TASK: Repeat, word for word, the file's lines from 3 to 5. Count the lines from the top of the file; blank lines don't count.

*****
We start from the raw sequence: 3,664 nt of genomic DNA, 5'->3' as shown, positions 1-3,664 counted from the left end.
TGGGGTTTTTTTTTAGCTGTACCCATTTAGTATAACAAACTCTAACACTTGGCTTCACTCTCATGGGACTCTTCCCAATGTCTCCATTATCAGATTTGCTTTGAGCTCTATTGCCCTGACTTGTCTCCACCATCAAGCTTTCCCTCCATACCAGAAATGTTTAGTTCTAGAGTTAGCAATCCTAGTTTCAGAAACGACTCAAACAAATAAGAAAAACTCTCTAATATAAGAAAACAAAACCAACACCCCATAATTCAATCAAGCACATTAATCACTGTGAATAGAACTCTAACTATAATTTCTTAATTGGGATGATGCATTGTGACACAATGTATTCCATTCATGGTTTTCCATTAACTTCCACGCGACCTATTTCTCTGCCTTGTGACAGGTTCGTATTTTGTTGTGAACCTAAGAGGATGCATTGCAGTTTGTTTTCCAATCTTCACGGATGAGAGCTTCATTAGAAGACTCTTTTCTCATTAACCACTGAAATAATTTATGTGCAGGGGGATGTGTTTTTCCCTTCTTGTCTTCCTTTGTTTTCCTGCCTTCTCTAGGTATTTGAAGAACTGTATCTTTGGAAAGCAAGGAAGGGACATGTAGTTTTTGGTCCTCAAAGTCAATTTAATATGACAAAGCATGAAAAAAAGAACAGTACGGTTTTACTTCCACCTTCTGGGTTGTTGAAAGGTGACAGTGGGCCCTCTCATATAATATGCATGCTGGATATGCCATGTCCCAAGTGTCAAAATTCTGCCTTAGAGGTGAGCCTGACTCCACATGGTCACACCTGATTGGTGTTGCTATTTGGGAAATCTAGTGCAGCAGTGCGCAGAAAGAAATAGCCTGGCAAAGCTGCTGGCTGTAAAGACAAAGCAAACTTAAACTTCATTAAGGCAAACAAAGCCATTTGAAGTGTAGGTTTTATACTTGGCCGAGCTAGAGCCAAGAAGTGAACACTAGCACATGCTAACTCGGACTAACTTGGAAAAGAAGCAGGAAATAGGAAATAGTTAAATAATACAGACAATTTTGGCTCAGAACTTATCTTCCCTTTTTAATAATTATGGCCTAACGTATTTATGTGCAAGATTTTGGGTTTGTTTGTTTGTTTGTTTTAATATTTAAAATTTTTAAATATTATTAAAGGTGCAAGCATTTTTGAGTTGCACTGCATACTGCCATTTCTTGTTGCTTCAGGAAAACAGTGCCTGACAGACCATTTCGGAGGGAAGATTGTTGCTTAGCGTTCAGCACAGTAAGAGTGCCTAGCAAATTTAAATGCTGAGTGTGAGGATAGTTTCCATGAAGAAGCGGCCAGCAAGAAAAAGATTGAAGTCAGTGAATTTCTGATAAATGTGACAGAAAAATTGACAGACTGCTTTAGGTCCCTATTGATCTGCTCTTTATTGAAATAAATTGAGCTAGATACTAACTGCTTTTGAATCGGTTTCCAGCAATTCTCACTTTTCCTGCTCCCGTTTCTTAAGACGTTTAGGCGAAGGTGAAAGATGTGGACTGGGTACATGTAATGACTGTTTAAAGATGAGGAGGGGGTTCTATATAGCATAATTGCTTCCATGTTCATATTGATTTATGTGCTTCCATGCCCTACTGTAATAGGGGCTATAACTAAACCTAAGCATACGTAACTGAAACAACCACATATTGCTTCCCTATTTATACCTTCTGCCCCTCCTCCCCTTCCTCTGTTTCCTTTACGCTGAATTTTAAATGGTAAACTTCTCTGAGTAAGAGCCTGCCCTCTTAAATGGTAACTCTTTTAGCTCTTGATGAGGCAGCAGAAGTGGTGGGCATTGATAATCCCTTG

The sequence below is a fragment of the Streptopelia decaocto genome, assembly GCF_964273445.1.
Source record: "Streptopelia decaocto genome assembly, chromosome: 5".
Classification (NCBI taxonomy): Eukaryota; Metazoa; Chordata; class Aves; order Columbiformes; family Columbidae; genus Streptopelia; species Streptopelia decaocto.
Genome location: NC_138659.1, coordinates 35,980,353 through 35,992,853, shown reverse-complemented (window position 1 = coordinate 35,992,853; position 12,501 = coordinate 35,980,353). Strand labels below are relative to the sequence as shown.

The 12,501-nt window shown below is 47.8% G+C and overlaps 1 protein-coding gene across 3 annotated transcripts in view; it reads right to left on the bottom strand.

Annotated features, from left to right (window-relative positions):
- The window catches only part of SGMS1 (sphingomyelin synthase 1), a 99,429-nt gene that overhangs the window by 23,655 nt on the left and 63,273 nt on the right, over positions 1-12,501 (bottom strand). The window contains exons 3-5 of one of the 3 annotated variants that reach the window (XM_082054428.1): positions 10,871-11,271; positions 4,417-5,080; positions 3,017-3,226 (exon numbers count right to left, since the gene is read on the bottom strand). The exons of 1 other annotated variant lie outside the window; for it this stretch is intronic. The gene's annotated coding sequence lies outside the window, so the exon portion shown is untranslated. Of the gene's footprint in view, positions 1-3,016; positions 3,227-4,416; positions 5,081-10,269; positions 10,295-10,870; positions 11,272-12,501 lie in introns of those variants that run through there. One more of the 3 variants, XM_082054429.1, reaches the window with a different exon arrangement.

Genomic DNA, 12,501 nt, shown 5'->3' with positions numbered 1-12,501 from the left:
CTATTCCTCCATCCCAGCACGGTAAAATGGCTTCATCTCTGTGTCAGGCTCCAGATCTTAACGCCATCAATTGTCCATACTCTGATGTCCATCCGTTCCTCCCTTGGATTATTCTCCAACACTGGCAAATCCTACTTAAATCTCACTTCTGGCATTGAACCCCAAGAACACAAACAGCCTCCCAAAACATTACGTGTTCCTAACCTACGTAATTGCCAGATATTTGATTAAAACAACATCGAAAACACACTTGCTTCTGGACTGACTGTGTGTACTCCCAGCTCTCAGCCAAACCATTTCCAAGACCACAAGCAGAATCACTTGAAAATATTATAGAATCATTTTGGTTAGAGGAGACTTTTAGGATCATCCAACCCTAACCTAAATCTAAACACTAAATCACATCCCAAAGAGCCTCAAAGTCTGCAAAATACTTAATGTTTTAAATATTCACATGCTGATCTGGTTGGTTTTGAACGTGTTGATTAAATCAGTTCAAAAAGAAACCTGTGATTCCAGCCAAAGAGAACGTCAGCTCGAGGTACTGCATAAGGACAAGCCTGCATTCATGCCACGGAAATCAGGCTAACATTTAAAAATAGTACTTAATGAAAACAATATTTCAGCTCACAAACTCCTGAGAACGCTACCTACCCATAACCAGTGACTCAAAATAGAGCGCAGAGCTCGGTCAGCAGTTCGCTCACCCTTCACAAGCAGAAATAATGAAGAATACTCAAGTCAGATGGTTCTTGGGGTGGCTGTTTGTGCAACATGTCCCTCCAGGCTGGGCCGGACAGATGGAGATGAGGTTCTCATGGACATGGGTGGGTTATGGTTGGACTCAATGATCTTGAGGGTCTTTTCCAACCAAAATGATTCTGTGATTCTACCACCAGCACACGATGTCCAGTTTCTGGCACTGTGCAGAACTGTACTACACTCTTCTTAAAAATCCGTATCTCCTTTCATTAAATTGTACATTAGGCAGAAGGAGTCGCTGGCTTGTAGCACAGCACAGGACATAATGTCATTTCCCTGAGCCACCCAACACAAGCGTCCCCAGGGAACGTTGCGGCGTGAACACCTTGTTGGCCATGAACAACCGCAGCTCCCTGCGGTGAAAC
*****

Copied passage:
The sequence below is a fragment of the Streptopelia decaocto genome, assembly GCF_964273445.1.
Source record: "Streptopelia decaocto genome assembly, chromosome: 5".
Classification (NCBI taxonomy): Eukaryota; Metazoa; Chordata; class Aves; order Columbiformes; family Columbidae; genus Streptopelia; species Streptopelia decaocto.